And the final straw? I had NoScript enabled in Firefox, and when I first went to Law.com to read the article, I got a 404 error message because scripting was blocked. The kicker? Law.com uses Apache Tomcat server - open source software (albeit not GPL). Either Law.com knows better than Mr. Walsh, or is just too cheap to pay for a proprietary web server - can't afford their own dog food, eh?

Re:Fear mongering (2)

bsDaemon (87307) | more than 6 years ago | (#23641491)

of course, the least-risky options are

a) write your own damned software if you want to be a scrudge about it, or

b) don't violate the license in the first place.

talks of how to escape punishment after getting caught violating the license are about as productive as talks about how to escape punishment after getting caught robbing a bank.

Its best to just not do it in the first place.

Re:Fear mongering (1)

DaveV1.0 (203135) | more than 6 years ago | (#23641813)

What you forget is that one can license proprietary software and keep one's code closed.

The whole point of the article, which you completely managed to miss, is that if one uses GPLv3 software, one may very well have to open up one's code and hardware, which might result in loosing a lot of money.

The reason the GPLv3 seems less risky to you is because you are not trying to sell software and hardware that uses it.

ROFL (-1, Offtopic)

Anonymous Coward | more than 6 years ago | (#23641275)

ROFL

FailZors$.. (-1, Offtopic)

Anonymous Coward | more than 6 years ago | (#23641397)

short of a miracle new core Is going They're gone Mac These early of Its core Tossers, went out

Base premise is wrong (4, Insightful)

pembo13 (770295) | more than 6 years ago | (#23641411)

The GPL definitely has no problem with people using software to generate wealth.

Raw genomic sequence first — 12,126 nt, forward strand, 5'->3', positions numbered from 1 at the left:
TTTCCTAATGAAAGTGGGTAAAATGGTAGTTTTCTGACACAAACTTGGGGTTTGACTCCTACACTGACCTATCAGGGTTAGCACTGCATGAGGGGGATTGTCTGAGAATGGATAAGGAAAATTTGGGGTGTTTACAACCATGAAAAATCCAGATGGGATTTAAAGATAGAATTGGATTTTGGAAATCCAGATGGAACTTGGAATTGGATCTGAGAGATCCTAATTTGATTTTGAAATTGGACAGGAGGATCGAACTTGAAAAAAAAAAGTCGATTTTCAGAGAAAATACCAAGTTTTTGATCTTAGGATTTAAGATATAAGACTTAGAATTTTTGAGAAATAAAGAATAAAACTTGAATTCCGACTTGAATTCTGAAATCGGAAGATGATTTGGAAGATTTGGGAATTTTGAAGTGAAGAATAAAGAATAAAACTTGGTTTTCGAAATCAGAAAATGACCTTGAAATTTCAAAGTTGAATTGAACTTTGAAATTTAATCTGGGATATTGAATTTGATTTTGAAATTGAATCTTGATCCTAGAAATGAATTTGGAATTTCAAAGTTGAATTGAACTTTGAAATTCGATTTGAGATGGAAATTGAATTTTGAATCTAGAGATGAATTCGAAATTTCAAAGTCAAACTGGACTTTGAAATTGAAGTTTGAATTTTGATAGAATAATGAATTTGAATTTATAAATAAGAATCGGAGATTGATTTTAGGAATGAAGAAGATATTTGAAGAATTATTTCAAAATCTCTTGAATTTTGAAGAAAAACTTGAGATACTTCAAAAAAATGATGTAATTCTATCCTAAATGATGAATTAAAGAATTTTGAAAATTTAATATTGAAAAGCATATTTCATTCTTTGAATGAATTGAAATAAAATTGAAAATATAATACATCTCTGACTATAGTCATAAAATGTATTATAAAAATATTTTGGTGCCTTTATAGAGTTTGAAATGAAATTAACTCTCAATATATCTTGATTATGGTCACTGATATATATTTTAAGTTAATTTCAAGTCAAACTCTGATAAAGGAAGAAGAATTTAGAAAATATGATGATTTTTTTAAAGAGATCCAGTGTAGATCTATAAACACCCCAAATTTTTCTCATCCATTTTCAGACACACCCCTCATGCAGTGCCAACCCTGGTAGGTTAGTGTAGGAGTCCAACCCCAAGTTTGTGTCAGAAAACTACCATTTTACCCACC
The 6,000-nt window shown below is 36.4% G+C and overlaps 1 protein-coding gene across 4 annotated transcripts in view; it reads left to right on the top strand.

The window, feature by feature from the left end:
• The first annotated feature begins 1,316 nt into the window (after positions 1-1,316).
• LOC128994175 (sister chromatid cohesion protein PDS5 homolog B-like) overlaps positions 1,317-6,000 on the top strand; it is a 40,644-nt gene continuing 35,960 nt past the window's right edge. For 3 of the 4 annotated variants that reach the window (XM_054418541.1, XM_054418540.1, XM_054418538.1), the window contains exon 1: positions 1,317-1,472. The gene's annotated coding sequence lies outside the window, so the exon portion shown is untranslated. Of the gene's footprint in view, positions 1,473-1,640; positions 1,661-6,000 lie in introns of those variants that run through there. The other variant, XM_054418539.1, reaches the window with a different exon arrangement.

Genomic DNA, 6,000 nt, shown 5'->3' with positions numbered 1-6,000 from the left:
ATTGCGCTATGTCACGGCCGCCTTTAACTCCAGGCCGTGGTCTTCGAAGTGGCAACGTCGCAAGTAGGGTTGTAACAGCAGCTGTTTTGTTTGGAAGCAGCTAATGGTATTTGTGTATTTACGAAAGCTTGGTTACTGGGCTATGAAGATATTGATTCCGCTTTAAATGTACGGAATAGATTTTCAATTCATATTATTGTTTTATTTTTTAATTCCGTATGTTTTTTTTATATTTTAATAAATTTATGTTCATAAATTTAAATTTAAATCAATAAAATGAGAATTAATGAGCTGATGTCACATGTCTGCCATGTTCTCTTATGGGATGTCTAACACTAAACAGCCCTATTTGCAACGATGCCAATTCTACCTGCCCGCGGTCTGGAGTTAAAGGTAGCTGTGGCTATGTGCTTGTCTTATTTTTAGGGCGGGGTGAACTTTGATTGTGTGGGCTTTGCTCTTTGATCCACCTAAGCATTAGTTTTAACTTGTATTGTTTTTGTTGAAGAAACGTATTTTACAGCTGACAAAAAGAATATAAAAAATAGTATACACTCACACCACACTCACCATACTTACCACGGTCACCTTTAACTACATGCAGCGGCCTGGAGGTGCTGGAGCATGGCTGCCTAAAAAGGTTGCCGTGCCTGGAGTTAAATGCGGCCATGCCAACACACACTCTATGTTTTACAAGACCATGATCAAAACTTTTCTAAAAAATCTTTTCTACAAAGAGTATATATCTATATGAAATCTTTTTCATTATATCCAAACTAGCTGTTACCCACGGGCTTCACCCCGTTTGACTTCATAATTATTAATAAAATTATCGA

Re:Base premise is wrong (1)

grumbel (592662) | more than 6 years ago | (#23642063)

While true in theory, in practice its kind of wrong, since the GPL pretty much ensures that the normal business models used for software no longer work.

Conceptually Accurate (0)

tjstork (137384) | more than 6 years ago | (#23641441)

While many posters might quibble about the technicalities of the article, does anyone really quibble about the spirit?

Open source software is at adds with making a profit off of software. It just is. If the spirit of the Open source license is to make sure that the software and the derived works are free, then, it has to be free.

Even if the GPLv3 does nothing to compel web sites who hide their sources behind their pages, to open up, it was considered and it is ultimately coming down the pike from the FOSS community. Even if the GPLV3 does nothing to prevent someone from making a closed application on Linux, such activities are at odds with the spirit of the FOSS community and again, such restrictions are coming.

So the author's central warning is entirely accurate, even if his anecdotal evidence fails to match on some autistic level of detail.